Season: July - October

Diving, Snorkeling, Wildlife

North Sulawesi

Encompassing the islands of the Bunaken Marine Park and an ideal spot for diving, snorkeling, sea kayaking and paddle boarding. North Sulawesi is surrounded by some of the richest waters in Indonesia. Within its many islands, North Sulawesi is a treasure trove of opportunities to explore the natural environments of endemic, sought after species above and below the water as well as cultural experiences and breathtaking landscapes. Three main national parks are located here, two on land can be accessed by sea allowing the large stretches of the jungle to remain untouched. Cruise along the calm seas where the horizon meets the water. Beneath the ocean; encounter some of the most lively and bizarre marine life and above it; the highest percentage of endemic birdlife in the world and an opportunity to spot on of the smallest known primates, the tarsier.

The Tangkok Batuangus Nature Reserve is only a short trip from Manado International Airport and covers an area of 8700 hectares including three mountain ranges Mt. Tangkoko, Mt Dua Saudara and Mt Batuangus. The area protects hundreds of mammal, bird, reptile and amphibian species. Over half of which are endemic to the island with preventative measures helping these animals from becoming extinct. Sulawesi landscapes encompass rolling hills and valleys with hardwood trees, plant life and volcanoes both active and extinct. The wildlife is in abundance and a resident area for Celebes crested macaque, the Sulawesi bear cuscus, Sulawesi dwarf cuscus, black tailless monkeys, wild pigs and birds including the knobbed hornbill, Sulawesi hornbill and maleo.

Surrounded by coral reefs, turquoise waters and white sand beaches dotted with palm trees. The Togean Islands are a little slice of paradise in the heart of the coral triangle and the only place in Indonesia where you can find all three major reef environments in one location – atoll, barrier and fringing reefs.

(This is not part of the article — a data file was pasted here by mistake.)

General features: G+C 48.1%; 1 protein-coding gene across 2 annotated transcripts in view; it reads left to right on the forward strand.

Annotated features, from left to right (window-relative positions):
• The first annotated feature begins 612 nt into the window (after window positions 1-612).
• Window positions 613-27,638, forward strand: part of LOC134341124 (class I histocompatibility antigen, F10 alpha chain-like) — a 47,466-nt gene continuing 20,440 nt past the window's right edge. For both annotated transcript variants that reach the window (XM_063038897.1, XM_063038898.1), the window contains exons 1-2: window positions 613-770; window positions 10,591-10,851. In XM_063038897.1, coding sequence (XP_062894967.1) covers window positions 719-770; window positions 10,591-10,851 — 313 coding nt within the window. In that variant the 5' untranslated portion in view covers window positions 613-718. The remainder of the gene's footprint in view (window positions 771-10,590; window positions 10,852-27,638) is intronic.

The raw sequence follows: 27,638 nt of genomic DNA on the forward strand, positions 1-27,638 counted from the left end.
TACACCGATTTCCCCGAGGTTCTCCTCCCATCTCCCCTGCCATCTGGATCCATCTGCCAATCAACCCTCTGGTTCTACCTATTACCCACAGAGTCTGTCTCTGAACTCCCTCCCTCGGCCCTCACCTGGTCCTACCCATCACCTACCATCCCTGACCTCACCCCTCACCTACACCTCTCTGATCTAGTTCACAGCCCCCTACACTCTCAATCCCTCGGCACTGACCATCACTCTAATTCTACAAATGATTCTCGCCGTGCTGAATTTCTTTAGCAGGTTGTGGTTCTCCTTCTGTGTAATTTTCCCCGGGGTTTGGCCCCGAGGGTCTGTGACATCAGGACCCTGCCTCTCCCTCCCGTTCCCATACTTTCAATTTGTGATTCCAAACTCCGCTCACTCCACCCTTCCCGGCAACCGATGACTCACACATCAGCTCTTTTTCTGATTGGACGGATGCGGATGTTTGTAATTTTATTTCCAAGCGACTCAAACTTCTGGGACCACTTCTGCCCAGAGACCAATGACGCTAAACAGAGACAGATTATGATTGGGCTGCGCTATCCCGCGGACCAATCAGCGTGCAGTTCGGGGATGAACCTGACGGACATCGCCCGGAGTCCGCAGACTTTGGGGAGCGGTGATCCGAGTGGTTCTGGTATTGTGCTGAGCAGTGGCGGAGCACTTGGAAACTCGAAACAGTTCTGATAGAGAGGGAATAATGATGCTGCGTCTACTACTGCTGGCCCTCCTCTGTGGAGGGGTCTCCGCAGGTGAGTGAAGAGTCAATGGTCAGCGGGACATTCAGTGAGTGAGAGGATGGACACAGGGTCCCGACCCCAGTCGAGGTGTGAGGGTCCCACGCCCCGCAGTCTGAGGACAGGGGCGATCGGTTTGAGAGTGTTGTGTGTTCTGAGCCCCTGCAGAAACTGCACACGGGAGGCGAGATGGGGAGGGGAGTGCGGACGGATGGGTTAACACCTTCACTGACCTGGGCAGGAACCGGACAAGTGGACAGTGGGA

The three largest islands are Batudaka, Togian and Talatakoh. Visit the villages of the indigenous Bajau People or hike the Una Una volcano, rising 500 metres above sea level with a two kilometre wide caldera before spending the afternoon visiting the waterfall in Wakia, relaxing on Karina Beach or one of the other isolated bays.

For divers and snorkelers, the spectacle of open water topography is a mixture of coral canyons, plunging drop-offs and giant gorgona corals a habitat to hundreds of tropical fish, macro life and the famous Mariona Lake. The Lake is home to the non-stinging jellyfish of pink, blue and ghostly white colourings. Numerous reefs and old World War II wrecks are dotted amongst the islands including a sunken B-24 bomber plane at 14 to 22 metres deep. Barriers and fringing reefs surround the coastlines and merge with seagrass and mangroves. Painted frogfish, seahorses and leaf scorpionfish are amongst the unusually diverse marine life found here.

Nani Wartabone Park is a national park covering 2800 square kilometres on the Minahassa Peninsula and paramount for the conservation of Sulawesi wildlife.
Unique flora and fauna including species such as the piper aduncum, trema orientalis, yellow wood and carrion flowers. As well, a habitat for many endangered and endemic species including the anoa, cinnabar, hawk owl and larger animals like thecc babirusas and Sulawesi warty pig. The parks mascot and endemic animal is the maleo megapode which incubates its eggs in the hot Sulawesi sand.